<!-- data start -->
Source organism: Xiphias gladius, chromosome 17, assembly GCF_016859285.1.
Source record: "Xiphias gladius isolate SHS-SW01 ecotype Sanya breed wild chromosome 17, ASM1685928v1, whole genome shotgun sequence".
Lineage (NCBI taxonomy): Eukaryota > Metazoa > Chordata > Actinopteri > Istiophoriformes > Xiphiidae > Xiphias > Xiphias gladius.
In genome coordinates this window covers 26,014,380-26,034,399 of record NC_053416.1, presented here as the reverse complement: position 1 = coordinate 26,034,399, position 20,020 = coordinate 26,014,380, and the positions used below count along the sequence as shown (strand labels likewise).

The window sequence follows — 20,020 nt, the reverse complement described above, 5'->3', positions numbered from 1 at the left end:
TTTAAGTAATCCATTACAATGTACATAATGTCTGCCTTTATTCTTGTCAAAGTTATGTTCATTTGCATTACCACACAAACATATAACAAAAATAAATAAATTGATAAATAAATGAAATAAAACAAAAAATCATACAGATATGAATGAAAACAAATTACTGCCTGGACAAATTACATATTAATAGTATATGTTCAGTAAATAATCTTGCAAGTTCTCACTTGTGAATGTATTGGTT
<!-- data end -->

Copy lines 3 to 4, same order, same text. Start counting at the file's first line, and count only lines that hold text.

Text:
Lineage (NCBI taxonomy): Eukaryota > Metazoa > Chordata > Actinopteri > Istiophoriformes > Xiphiidae > Xiphias > Xiphias gladius.
In genome coordinates this window covers 26,014,380-26,034,399 of record NC_053416.1, presented here as the reverse complement: position 1 = coordinate 26,034,399, position 20,020 = coordinate 26,014,380, and the positions used below count along the sequence as shown (strand labels likewise).